Jewish and Muslim organizations have both provided humanitarian aid to Central American asylum seekers and protested a federal ban on travel from Muslim countries.
And 40 Jewish leaders were arrested in New York City on Aug. 12 for protesting the Trump administration’s detention policies.
Connecting to Politicians and Interfaith Cooperation
The 2020 election season has brought Christian faith-based activism into the political fore. Several Democratic presidential candidates have spoken openly about the faith-based roots of their progressivism.
Sen. Elizabeth Warren has referenced the biblical text of Matthew 25 as a touchstone for her critique of wealth inequality and insistence on universal health care.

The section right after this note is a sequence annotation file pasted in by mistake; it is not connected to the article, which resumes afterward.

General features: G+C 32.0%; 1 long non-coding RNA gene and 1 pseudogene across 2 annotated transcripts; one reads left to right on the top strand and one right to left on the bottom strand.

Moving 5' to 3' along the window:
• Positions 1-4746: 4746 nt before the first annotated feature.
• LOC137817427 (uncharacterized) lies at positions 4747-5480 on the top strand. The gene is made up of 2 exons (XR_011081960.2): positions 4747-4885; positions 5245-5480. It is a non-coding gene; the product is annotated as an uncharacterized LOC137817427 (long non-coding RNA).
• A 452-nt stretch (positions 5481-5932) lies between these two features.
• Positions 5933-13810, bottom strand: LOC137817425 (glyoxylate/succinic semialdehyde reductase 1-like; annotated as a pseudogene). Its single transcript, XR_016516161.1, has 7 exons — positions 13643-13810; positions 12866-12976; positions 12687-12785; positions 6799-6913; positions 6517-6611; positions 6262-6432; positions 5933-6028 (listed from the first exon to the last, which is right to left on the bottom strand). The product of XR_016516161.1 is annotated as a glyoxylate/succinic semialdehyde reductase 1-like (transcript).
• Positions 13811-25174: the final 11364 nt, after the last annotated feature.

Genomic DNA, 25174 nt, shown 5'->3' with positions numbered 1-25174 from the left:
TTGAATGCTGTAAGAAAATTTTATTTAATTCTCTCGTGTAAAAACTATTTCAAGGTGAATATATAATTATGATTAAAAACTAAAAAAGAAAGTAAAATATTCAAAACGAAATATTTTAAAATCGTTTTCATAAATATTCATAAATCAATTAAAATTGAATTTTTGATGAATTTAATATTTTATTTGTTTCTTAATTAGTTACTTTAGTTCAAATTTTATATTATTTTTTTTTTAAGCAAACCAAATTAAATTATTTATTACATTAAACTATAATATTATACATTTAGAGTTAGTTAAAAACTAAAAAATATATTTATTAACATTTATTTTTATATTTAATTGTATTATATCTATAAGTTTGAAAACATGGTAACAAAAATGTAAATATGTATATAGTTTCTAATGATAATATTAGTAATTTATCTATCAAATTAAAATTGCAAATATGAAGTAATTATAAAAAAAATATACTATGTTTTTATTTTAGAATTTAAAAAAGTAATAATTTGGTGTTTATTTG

In pushing for criminal justice reform, Sen. Cory Booker speaks about the Christian tradition of “grace.” He’s also been known to quote the Prophet Muhammad, Buddha and the Hindu god Shiva.
Mayor Pete Buttigieg is a devout churchgoer who is also gay. He says that his sexual orientation is God-given and that his marriage, in the Episcopal church, to another man, has brought him closer to God.
Talk of an emerging “religious left” is historic. American Christianity has always had its liberal strains, with pastors and parishioners protesting state-sponsored injustices like slavery, segregation, the Vietnam War and mass deportation.
But the high profile, religiously based moral outrage at Trump’s immigration policies does seem to be spurring some long-overdue rethinking of what it means to be Christian in America.
About the Author
Laura E. Alexander, Assistant Professor of Religious Studies, Goldstein Family Community Chair in Human Rights, University of Nebraska Omaha
This article is republished from The Conversation under a Creative Commons license. Read the original article.